Remember the peanut butter debaukle from about three and a half years ago? The guy running things made a consious desicion to send the peanut butter to shelves KNOWING there was a contamination. That fact was weighed with the bottom line. In a Capitalist country where the dollar is the bottom line, best to remember it is ALWAYS the bottom line at the end of everything.

Jane Paudaux from Greeley, Colorado said...

For me I make distinctions about these types of things. A journalist and news source has a job to do and so do the politicians and authorities regardless of how much burger gets to the table. And I expect them to do their jobs. Now it could be that I am misreading the seriousness of the issue and if so I look for more rational explanations. It can be something little like people working behind the scenes and the reporters just aren't digging there. Events can have innocent (although I'll argue not benign) reasons and not-so-innocent reasons. But the fact remains that our checks and balances are us--all of us. We do our jobs (as consumers, voters, citizens, workers) or the systems do not work as well. There are more consumers than producers and the expectation of accountability is power if it is used meaningfully. It is the expectation of accountability (and consequentially the good will and investment it costs) that makes a company offset that risk with good business practices throughout the company. If accountability is shoved under the rug or consumer's are denied information that helps them make better buying decisions I don't see how things get better unless authorities bully the company behind the scenes. And then that often leads to an entirely different slippery slope. I expect better of the journalists, editors, and publishers of the Denver Post. So generally when something doesn't appear very rational I figure I, personally, am missing information somewhere in the food chain. I like to be well informed. As for competition--give it the opportunity and it will rise.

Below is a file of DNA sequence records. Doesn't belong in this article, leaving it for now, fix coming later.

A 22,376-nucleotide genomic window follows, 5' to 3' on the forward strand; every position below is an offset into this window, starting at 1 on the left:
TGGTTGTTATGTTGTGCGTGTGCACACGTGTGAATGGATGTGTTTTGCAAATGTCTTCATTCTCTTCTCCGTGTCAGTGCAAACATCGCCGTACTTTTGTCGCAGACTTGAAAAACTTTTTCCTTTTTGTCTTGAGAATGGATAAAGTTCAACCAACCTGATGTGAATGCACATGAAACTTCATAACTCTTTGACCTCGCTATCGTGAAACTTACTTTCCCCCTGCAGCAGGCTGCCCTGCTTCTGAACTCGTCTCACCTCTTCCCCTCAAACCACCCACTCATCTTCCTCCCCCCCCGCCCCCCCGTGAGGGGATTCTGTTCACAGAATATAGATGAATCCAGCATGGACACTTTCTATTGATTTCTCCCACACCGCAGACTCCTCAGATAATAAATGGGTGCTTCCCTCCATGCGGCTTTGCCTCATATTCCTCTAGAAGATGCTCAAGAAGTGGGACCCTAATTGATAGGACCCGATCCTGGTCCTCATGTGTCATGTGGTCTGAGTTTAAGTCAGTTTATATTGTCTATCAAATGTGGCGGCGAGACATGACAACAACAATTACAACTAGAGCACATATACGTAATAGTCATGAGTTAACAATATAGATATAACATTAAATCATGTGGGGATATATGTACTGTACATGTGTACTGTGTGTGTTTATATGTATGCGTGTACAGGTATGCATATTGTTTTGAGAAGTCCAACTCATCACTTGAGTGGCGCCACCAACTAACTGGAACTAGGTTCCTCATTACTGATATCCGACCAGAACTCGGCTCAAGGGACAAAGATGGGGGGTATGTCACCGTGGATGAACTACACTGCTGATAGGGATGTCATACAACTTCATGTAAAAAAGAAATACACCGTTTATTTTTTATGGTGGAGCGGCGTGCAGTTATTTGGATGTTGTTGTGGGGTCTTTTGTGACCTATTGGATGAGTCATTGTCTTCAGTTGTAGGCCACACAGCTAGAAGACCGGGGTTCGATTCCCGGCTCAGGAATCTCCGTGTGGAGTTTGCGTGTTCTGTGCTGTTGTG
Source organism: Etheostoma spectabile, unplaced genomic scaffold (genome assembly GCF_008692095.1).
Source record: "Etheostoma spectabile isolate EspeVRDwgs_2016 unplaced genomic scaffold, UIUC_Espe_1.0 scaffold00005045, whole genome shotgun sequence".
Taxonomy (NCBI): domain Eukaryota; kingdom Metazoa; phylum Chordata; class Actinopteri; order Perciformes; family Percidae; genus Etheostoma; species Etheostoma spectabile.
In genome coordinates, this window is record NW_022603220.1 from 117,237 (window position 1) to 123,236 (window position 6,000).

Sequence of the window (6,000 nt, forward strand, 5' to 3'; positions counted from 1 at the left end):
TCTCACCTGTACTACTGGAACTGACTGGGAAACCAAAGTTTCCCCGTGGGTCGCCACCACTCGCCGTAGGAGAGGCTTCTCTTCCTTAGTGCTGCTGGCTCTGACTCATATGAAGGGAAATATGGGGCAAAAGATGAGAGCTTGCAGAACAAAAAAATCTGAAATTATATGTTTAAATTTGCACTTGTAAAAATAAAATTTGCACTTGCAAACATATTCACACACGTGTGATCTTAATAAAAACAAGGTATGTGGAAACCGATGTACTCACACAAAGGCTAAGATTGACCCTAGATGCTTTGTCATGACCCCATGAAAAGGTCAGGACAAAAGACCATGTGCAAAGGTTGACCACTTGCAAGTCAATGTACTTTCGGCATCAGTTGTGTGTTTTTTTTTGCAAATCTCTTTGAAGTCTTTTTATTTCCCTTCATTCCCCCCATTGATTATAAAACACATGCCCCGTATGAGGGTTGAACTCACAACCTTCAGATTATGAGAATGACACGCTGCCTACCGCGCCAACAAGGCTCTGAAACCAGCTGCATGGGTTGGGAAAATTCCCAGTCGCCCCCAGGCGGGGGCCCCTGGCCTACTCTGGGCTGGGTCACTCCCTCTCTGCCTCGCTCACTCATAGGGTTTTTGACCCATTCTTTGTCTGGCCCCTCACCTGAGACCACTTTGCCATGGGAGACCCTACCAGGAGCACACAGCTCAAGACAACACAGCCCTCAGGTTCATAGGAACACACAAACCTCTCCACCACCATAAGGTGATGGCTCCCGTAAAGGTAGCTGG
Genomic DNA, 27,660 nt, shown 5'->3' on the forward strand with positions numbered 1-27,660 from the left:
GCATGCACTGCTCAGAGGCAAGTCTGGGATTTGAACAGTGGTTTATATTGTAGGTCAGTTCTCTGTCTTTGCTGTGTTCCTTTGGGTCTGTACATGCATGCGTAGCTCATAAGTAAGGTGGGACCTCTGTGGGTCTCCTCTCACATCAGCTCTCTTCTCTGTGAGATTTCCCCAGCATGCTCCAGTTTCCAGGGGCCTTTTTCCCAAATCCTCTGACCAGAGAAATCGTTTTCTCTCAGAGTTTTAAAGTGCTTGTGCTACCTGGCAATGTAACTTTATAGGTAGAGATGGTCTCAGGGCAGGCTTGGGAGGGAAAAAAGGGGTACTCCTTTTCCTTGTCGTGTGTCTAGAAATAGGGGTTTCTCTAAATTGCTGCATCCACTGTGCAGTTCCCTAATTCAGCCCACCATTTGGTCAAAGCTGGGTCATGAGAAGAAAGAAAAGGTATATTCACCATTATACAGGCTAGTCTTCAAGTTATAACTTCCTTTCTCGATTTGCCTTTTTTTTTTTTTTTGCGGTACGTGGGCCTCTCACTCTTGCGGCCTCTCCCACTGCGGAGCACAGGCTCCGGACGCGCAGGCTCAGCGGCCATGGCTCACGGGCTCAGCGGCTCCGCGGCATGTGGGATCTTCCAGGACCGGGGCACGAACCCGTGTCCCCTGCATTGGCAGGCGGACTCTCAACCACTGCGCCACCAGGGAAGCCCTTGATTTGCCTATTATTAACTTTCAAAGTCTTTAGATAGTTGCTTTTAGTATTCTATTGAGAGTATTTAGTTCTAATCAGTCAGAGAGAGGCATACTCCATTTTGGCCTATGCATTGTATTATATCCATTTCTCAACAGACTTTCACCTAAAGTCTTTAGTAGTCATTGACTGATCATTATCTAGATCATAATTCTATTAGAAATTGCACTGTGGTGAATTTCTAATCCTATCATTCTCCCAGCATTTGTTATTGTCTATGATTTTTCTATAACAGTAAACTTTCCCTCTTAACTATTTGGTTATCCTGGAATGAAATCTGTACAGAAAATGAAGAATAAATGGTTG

mowdy5gs said...

How does one expect check's and balance through the market as consumers when there are limited choices to check and balance? In America today there are now more struggling, more people of less means as well, so that is the consumer today. Use Wal Mart as a model, it is doing so well because it is able to accomidate the poor and those staying afloat with cheap commmunist goods. Besides the fact that they are commies and we do buisness with them [china etc.] and besides slapping all of our forefathers in the face who died fighting commies it works. Limited companys, limited intelligence. It works. But to our detriment. It also in turn forces markets down and keeps them there as once the economy is unstable its over. Capitalism doesnt play well with Communisim.
To you'r point about accountability and such,.. We have seen first hand the accountability and lack of it in the massive debts and bailouts the government forced upon our childrens children. The secrets out. If you are BIG enough you will go knowhere at the tax payers expence. So there will be no accountability by Swift JBS. Things will continue as are, beef will be shipped and when it DOES happen again it will make news a couple of days and slink back into obscurity.
About editors; They are all girls. [derogatory] I've been blamed for everything corupt in Greeley by the local yocal whos neighbors with the chief. Like I make grown folks do corupt things. So dont get your expectations to high as they are NEVER risk takers especially in a market like this one.

Jane Paudaux from Greeley, Colorado said...